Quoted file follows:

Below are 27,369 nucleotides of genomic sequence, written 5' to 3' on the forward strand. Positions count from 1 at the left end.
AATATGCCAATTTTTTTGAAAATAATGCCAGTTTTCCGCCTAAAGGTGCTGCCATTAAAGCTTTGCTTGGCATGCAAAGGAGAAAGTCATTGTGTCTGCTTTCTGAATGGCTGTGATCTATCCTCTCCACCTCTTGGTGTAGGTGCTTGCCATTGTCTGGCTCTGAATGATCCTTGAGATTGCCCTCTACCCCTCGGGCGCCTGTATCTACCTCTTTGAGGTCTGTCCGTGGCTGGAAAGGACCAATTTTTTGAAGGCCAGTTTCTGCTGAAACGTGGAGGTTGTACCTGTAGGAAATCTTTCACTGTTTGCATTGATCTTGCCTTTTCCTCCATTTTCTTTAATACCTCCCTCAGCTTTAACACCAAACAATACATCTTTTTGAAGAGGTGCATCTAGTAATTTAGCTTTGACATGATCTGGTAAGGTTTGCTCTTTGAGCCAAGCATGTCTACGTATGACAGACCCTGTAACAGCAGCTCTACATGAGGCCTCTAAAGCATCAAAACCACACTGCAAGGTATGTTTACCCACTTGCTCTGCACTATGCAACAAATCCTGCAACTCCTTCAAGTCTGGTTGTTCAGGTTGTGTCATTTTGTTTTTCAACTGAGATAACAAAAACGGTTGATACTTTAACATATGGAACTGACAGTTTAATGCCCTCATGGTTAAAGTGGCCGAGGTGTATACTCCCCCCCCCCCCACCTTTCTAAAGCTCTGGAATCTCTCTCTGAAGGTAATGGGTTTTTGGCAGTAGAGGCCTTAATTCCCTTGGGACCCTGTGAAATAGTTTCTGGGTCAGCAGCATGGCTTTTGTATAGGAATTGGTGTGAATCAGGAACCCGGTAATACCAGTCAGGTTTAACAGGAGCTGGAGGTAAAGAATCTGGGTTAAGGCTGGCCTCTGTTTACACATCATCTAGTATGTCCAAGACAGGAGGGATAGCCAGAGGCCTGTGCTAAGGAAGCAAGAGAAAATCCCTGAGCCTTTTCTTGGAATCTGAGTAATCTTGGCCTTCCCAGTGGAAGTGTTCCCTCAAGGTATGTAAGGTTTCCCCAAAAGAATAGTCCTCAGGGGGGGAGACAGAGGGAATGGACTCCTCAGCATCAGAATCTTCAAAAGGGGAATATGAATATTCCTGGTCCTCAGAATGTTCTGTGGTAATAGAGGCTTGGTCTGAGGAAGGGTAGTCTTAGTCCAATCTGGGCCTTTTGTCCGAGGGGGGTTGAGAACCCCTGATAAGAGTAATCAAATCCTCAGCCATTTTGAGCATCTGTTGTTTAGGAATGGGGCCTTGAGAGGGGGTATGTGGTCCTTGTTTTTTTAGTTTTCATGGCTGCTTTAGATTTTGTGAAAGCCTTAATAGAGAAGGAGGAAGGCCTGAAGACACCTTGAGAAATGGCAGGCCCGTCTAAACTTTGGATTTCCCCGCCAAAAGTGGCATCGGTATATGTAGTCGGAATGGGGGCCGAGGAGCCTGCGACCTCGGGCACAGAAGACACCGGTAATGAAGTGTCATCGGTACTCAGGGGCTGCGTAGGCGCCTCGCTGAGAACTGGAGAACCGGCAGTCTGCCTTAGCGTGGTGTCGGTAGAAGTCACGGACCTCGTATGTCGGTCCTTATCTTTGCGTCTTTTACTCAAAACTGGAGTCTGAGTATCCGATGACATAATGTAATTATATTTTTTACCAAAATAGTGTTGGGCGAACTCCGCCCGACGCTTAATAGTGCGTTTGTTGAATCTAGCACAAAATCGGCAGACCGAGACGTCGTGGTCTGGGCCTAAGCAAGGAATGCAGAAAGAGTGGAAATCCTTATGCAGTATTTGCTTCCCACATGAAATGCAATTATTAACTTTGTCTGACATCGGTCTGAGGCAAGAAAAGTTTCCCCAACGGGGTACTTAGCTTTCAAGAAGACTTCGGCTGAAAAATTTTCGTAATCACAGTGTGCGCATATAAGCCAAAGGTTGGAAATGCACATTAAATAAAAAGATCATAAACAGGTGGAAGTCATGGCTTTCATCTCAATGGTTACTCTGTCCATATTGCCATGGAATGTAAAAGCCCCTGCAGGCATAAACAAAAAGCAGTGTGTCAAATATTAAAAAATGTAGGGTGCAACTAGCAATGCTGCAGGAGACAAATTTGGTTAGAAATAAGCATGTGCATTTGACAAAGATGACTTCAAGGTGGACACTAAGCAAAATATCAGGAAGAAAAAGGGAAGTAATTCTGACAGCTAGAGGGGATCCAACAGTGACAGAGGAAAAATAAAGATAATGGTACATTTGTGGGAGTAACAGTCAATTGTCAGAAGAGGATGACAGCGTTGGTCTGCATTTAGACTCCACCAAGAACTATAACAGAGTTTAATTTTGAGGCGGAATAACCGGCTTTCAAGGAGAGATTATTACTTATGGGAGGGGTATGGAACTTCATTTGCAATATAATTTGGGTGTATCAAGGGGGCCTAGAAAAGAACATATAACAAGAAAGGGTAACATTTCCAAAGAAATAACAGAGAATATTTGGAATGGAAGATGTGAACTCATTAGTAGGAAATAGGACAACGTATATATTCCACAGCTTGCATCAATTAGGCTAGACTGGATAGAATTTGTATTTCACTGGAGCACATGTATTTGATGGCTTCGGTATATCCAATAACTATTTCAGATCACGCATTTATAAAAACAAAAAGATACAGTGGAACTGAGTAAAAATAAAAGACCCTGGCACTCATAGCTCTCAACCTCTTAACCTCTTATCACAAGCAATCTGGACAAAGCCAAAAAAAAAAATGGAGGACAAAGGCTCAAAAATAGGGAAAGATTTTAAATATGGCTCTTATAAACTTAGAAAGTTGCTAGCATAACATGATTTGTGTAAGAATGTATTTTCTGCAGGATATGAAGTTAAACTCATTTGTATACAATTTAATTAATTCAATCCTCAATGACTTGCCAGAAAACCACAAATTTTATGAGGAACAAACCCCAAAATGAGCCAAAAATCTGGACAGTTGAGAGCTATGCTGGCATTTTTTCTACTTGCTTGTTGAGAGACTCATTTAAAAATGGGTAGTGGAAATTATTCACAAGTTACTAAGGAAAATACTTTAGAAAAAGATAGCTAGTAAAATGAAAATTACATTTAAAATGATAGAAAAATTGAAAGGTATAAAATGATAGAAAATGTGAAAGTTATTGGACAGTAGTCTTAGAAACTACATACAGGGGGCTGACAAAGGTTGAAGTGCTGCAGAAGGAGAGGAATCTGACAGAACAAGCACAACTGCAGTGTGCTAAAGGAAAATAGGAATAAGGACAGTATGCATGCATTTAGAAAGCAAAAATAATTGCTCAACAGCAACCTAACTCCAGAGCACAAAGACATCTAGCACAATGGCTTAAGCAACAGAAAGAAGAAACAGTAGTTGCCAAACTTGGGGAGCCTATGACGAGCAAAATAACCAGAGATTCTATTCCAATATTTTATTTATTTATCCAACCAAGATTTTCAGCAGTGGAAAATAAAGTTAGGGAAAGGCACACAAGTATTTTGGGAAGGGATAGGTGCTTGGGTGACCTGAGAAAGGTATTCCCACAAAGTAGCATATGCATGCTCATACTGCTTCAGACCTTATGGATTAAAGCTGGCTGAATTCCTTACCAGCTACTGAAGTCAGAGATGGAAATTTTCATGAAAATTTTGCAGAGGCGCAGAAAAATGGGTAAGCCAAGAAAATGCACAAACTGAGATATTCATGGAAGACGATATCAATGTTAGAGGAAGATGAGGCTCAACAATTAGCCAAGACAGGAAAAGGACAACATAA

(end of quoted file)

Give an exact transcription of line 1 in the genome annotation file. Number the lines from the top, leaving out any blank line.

Below are 27,369 nucleotides of genomic sequence, written 5' to 3' on the forward strand. Positions count from 1 at the left end.